My computer was acting up, you see, and I couldn’t get online, so I was looking woebegone.
No dog+no internet=no nothing, in my opinion. Instead of hitting the computer with a stick, I went to face him in his lair: his home office furnished with two computers.
Surprisingly, after only a few moans, groans, and grumbles from me, he said I could use one of them to go online.
That perked me up a bit, until he refused to log himself out of Facebook.
“You have to log out,” said I, “or else I won’t be able to log in.”
After a few attempts to prove himself right, he had to concede. Okay, he would allow himself to be forced to log out, but he wouldn’t enjoy it.
I went back to the dining room.
No sooner had I started my second coffee, than along came Himself, to begin (without a word) rifling around in the pile of stuff’n’junk on my side of the table.
“What are you doing?” asked I.
“Looking for my clipboard,” replied he.
“Huh?” asked I.
“My little clipboard. You borrowed it,” said he.
“I did?”
 "Did I?” I repeated, always quick with early-morning repartee.
“Yes, you borrowed for your trip to Scotland last fall.”
“Oh...” (more brilliant repartee) “...that thing. I hate that thing, but you insisted I take it because you said it would make my trip easier.
“And it didn’t help, you know. It drove me crazy, sticking up out of my purse, or else lost in the bottom of my shoulder bag.
“I didn’t want to take it, you know. I did say I hate that thing, didn’t I?
“Besides, it can’t be on this table, because I cleaned it off for Christmas dinner.”
“Well, I want the clipboard now,” said he (Mr. Oblivious).
“I’m sure you do, but I have no idea where it might be. I haven’t even finished my first cup of coffee today, and already you’re asking me about something of yours, which I didn’t want to use, and which you made me take anyway, ’way back in October!”
Not getting to that happy place of marital bliss this morning, I can tell.
Then he went...out the door, and into his car.
“Goodbye,” said I, not really meaning the ‘good’ part.
After a strenuous day yesterday, I was planning to mostly nap today, but maybe his little clipboard will launch itself out onto the floor in front of me on my way to bed—then I can produce it, triumphantly, pretending I had actually looked for the silly thing. I really don't know where to look.

Written by me, somewhat fictionalized, and inspired, perhaps, by the fact that I’ve been re-reading books by the late, wonderful Stuart MacLean, a Canadian icon: a writer and humourist with a long career in broadcasting and print.
RIP, Stuart, and if you see Lindy up there, give her a cuddle from us.

Monday, March 6, 2017

Lindy says goodbye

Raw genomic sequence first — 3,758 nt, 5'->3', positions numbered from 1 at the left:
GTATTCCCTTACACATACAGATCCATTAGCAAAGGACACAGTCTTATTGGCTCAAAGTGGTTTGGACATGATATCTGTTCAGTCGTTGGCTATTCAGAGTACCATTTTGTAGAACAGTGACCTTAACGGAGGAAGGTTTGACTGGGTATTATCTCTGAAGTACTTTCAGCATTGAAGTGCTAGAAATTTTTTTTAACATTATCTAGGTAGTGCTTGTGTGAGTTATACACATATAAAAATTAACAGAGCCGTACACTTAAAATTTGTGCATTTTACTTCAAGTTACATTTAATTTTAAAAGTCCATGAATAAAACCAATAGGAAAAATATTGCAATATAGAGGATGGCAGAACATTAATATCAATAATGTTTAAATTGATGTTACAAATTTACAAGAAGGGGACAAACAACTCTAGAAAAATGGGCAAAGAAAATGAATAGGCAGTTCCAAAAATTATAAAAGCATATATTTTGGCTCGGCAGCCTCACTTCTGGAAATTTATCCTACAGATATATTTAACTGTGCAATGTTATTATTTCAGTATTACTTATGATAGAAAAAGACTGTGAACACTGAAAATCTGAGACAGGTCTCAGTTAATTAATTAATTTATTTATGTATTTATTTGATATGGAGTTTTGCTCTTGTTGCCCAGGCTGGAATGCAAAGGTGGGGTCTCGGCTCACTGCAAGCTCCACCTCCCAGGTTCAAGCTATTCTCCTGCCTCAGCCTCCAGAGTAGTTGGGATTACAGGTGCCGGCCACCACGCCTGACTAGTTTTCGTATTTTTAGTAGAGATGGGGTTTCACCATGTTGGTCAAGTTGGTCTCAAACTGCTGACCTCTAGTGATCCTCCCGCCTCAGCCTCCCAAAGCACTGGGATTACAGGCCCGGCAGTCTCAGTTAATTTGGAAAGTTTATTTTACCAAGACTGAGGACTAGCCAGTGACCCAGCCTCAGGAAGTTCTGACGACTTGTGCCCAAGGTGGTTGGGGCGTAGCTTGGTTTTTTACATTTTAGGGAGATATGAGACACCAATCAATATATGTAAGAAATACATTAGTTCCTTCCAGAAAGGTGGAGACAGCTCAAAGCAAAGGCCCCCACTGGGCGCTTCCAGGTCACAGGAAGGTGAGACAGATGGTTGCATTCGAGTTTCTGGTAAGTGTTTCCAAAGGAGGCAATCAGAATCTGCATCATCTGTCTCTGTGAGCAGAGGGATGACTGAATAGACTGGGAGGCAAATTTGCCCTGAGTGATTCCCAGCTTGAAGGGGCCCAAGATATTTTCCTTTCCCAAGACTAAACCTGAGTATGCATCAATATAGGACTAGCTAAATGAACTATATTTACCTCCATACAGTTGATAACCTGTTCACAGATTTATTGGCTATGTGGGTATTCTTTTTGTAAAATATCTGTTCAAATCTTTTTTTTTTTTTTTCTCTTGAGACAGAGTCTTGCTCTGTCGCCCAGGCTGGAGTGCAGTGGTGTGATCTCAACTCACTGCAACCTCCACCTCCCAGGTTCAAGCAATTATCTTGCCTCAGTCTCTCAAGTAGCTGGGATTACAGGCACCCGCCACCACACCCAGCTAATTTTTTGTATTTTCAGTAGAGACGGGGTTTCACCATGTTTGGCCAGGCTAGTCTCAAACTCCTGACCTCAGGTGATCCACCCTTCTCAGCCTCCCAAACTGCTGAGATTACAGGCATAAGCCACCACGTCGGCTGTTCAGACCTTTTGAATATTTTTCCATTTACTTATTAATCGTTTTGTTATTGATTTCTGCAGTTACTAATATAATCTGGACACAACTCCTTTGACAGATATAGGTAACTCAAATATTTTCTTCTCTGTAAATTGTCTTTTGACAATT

I don't know how many times I've posted photos of our beloved dog Lindy. Dozens, for sure, and many more.
I might post old photos of her again,
but there will be no new ones.

Lindy Davies-Schear left us last week
after a brief but incurable illness.
Her veterinarian came to the house
and told us what we already knew:
there was no hope of recovery from kidney failure.
We will be forever grateful
that we had the opportunity to adopt
our wonderful girl, because she has changed our lives forever.
She was sweet, pretty, fun, amusing...and kind:
Lindy didn't have a mean bone in her body.

I am sharing this post with Lady Fi's wonderful, dog-full meme

Our World Tuesday

Thursday, March 2, 2017

Proprietorial puppy-paw

When our beautiful Golden girl first came to live here, she wanted to be close to one of us. This is a photo I took, looking down at Lindy's paw on my knee. I've always treasured this. It isn't great photography, maybe not even good photography, but there is love in this photo.

Tuesday, February 28, 2017

Preparing to say farewell

“And now, the end is near
 And so I face the final curtain
 My friend, I'll say it clear
 I'll state my case, of which I'm certain
 I've lived a life that's full
 I traveled each and every highway
 And more, much more than this, I did it my way.”

Image may contain: dog, plant, outdoor and nature

Lindy's veterinarian is coming over this evening, and we are getting ourselves ready to say goodbye to our Golden girl, but it's impossible to be completely prepared to face the inevitable.
It isn't easy for me, and it's especially difficult for my husband. When Lindy first met him, it was love at first sight, he was completely captivated.
I know she loves me, but she has always loved her daddy best.

Our darling Lindy has lived with us for a good long time now. She came to us from SOS, a wonderful dog rescue organization in the Medicine Hat, Alberta, area. She and another Golden had been living wild for a year or so, and had taken refuge in a barn. The farmer fed them for the winter, but then had to take them to the SPCA.